THIS STORY HAS BEEN FORMATTED FOR EASY PRINTING
Bob Ryan

Strategy in these situations is to evade the coverage

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By Bob Ryan
Globe Columnist / October 8, 2010

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What? You really didn’t expect anyone to tell the truth, the whole truth, and nothing but the truth in L’Affaire Moss, did you?

Professional sports people aren’t in the habit of telling us the truth in most important policy matters. In their view, telling the truth is not in their best interests, so they don’t. Sometimes they flat-out lie and sometimes they simply leave rather important details out. Very often, they blatantly insult our intelligence. It all comes with the territory.

Rex Ryan might have leveled with us. That guy is wired a little differently than the standard-variety NFL coach. But when Bill Belichick explained away the Randy Moss trade by saying a whole lot of nothing yesterday, he was only doing what most every NFL coach would do, only better.

Gone was the big fat smile we saw following Monday night’s game. Back was the thin-lipped, teeth-grinding, fact-evading robotic delivery we’ve all come to know so well.

Let’s start with this: You know and I know there had to be a big, fat, juicy reason or two for Belichick to trade Moss for a third-round draft choice in between Games 4 and 5 of a season in which his team is off to a 3-1 start. Either Coach Bill thought there was a talent drop-off, an attitude problem, or an impending contract situation (i.e. Randy becoming a free agent with a les ser compensatory draft pick than Belichick could get in a trade). But there had to be something.

If it was something technical, Coach Bill wouldn’t say. And asked if the Patriots are better or worse without Moss, Coach Bill replied, “I have confidence with our players. I think if they continue to work hard and improve, they’ll be competitive, we’ll be able to win games.’’

I take that as a definite maybe.

As for the contract issue, Coach Bill said nope, nothing to do with anything. “It certainly wasn’t about contracts or money.’’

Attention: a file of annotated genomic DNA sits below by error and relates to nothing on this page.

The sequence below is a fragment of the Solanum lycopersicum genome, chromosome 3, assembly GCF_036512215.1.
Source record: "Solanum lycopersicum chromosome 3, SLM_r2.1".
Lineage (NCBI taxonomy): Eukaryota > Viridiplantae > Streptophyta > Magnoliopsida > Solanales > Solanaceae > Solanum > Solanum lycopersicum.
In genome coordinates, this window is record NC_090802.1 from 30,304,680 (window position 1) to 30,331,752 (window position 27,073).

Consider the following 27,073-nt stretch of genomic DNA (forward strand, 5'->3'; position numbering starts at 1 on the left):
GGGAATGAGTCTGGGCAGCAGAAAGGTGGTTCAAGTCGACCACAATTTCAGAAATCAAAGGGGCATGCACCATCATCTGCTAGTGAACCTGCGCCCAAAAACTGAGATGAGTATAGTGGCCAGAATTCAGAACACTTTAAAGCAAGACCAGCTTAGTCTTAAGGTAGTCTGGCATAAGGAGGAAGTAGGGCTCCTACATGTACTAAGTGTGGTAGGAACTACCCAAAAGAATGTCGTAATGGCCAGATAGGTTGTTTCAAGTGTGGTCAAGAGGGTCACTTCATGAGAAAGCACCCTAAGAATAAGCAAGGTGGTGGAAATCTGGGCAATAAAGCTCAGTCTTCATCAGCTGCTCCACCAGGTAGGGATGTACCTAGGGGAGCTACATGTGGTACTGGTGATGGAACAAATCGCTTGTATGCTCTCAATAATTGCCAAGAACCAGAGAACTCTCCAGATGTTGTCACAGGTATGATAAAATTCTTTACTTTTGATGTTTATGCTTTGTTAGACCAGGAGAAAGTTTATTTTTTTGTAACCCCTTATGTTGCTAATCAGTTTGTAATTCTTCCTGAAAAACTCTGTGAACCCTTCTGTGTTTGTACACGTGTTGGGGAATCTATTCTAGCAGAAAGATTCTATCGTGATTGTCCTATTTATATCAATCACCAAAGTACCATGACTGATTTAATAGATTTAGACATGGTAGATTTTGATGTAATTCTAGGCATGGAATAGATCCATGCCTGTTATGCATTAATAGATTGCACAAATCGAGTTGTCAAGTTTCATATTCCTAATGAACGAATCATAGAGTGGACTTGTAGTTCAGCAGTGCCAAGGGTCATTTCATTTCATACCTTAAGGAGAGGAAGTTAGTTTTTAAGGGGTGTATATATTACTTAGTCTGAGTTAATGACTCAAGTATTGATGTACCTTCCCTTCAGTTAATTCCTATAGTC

One topic he addressed with some conviction was the attitude business. That one has always been the obvious leader in the clubhouse, as far as most of us are concerned. Wouldn’t you agree?

Said Coach Bill, “I will say this: There was never any incident or discipline problem with Randy. There never has been one in four years.’’

No dust-up with you, Coach Bill, in the aftermath of the Miami game?

“Absolutely not,’’ he insisted. “Not true. Total fabrication. I didn’t even talk to Randy on the plane.’’

But note the answer to a follow-up question as to whether there had been some kind of a confrontation with quarterbacks coach Bill O’Brien, or perhaps another assistant.

“I told you how I felt about Randy,’’ he said.

Now there’s a non-sequitur if we’ve ever heard one.

So why was Moss traded?

There wasn’t a single reason, Belichick said. He informed us no fewer than five times that it was “a combination of things/factors.’’ But don’t ask what any of those factors were, because Coach Bill is not dishing. All he keeps saying is that the trade was “in the best interests of the team.’’

Don’t expect any straight answers from Moss, either, aside from claiming his approval of the trade. I think we can take him at face value when he said yesterday that he was very happy to be back in Minnesota, where his career began with a bang in 1998. As for what might have gone down back here in Foxborough, he said, “Some things in New England didn’t go according to plan, and that’s why I’m here now. What me and Coach talked about, I don’t really want to make public.’’

Coach Bill’s critics have decided that hubris has overtaken him again. They cite previous examples of talented players who have been allowed to leave when Belichick decided he could live without them — Ty Law, Asante Samuel, Richard Seymour — and say that this is another example of Belichick undervaluing raw talent while overrating his own coaching expertise.

I must say I am somewhat amused by the Chicken Little approach so many are taking to the removal of Moss from the lineup. In their view, Moss’s very presence on the field changed everything. If these people are correct, Tom Brady will never complete another pass, not one. If I understand them correctly, Wes Welker owes everything to Moss attracting double teams. Likewise, you can forget about Aaron Hernandez ever catching another pass in a Patriots uniform.

Really? Is it that simple? Gee, why doesn’t someone tell Coach Bill? Perhaps he can get the trade rescinded.

Yes, I understand the cause and effect, the linkage, the value of Moss, and how it affects other aspects of the offense, including the running game. But I don’t think Coach Bill has OD’d on stupid pills. And while Welker paid full homage to Moss’s talents yesterday, he also said, “At the same time, it’s about beating man coverage and getting open, and that’s the way it is.’’

So Randy’s gone, and we really don’t know why. That, too, is just the way it is.

Bob Ryan is a Globe columnist and host of Globe 10.0 on Boston.com. He can be reached at ryan@globe.com.

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